Will This Man Be the First Martyr of Middle England's Animal Rights Movement? Hunger Protest: Firebomber Starving Himself to Death Has Become a Hero to a Rainbow Alliance of Environmentalists
Ian Burrell, Jason Bennetto and Andrew Buncombe, The Independent (London, England)
SLOWLY BUT surely, a militant animal rights activist jailed for arson and dismissed by some as an "urban terrorist" is becoming one of Middle England's most unlikely martyrs.
Barry Horne, 46, sentenced to 18 years' imprisonment, is starving himself to death trying to force the Government to outlaw experiments on animals. This morning, he will have gone 53 days without food.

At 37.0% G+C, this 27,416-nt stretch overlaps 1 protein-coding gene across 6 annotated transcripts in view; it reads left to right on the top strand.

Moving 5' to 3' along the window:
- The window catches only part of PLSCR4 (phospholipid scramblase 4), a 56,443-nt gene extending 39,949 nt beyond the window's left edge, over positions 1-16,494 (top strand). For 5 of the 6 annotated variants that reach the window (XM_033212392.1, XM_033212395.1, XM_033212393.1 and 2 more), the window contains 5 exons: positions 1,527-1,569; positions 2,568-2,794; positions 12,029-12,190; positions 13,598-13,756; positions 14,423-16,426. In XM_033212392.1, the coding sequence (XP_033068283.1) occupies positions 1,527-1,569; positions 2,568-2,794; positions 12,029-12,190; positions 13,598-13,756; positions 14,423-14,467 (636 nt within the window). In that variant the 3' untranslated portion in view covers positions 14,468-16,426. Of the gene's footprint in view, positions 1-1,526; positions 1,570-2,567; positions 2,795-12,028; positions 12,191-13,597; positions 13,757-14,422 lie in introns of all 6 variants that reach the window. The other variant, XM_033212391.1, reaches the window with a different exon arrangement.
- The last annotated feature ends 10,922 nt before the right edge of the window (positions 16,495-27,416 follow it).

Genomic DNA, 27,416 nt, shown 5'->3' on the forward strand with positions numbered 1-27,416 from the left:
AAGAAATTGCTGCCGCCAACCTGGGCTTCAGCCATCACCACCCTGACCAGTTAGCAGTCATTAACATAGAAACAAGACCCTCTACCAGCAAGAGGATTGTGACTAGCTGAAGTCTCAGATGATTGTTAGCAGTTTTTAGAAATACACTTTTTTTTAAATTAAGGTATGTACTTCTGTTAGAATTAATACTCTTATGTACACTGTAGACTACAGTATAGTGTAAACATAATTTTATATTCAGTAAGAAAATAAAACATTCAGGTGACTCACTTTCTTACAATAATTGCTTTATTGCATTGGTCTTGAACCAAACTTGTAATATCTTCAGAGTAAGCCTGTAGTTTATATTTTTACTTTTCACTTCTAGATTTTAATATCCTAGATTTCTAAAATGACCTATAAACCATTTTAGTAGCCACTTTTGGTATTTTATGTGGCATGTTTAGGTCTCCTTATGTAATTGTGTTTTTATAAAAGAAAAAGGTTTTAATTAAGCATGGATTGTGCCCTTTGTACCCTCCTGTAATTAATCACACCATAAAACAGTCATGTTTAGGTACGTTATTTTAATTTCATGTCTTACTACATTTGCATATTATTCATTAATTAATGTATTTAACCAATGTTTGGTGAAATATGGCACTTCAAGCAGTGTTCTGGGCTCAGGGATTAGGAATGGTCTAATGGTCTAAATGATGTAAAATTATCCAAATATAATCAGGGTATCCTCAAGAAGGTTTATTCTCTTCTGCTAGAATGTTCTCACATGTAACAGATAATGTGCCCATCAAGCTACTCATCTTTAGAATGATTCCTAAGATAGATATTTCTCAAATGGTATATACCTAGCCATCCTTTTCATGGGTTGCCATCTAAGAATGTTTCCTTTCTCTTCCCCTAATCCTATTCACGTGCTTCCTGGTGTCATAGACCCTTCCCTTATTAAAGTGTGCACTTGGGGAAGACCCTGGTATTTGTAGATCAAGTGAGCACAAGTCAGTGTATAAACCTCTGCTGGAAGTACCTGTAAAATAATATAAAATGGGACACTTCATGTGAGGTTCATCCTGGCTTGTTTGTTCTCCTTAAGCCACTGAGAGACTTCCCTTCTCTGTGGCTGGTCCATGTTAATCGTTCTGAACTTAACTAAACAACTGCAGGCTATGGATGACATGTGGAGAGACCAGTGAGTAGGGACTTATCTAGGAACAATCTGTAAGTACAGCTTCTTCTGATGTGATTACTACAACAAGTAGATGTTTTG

Yesterday hundreds of animal rights campaigners around the country held protests supporting Horne. At York General Hospital, where he was transferred from Full Sutton prison, he receives up to 40 letters and cards of support a day. Friends have to read them to him as starvation has caused his eyesight to fail. One might suppose Horne's support comes only from extremists who try to force the issue without thought for those they hurt in the process. But the cards and messages that line his flower-filled room come from a cross-section of British society. Nancy Phipps, whose daughter Jill died four years ago when she was crushed by a lorry exporting live calves to the continent, is one who has visited Horne. "We are just one step away from Barry," said the scriptwriter Carla Lane, an animal rights activist who sent a message of support. "You get to the point when you cannot sleep at night because of the images of what you have seen. "You will never find people more committed or dedicated. And yet everybody in the media is so obsessed with what Barry has done rather than why he did it." For the record, what Horne did was this. Based in a Birmingham bedsit, the father of two launched a series of incendiary attacks on shops throughout the south and west of England. In 1994 he caused damage worth millions of pounds to stores on the Isle of Wight before detectives caught him two years later. At his trial last year the judge described him as an "urban terrorist" while the police said he was "dangerous, ruthless and absolutely committed". The sentence was the harshest ever given to an animal rights protester, despite the judge's acknowledgement that Horne had no intention of endangering human life. Held in one of Britain's highest security prisons, he continued his fight the only way he could: by refusing food. In his eighth week of hunger- strike, Horne has lost more than 25 per cent of his body fat and lies on an inflatable mattress designed to reduce the pain as his body slowly consumes his internal organs. Even if he resumed eating, doctors who recently visited him said his chances of survival would be less than 70 per cent. "Barry is very frightened. He is dreading that this might be the end,' said a fellow campaigner, Tony Humphries, after visiting Horne yesterday. "It is devastating. Those of us who have seen him regularly have seen him deteriorate, but for those who come every few weeks it is particularly hard." Horne, who has staged hunger strikes before only to call them off, appears determined this time to take his protest all the way. In a letter written in the hospital wing at Full Sutton, he said: "It's harder this time, but please don't read into it that my resolution is in any way not 100 per cent. In fact, the reverse is true... there is no longer any room for compromise. As such, my resolve to win is higher than at any time. …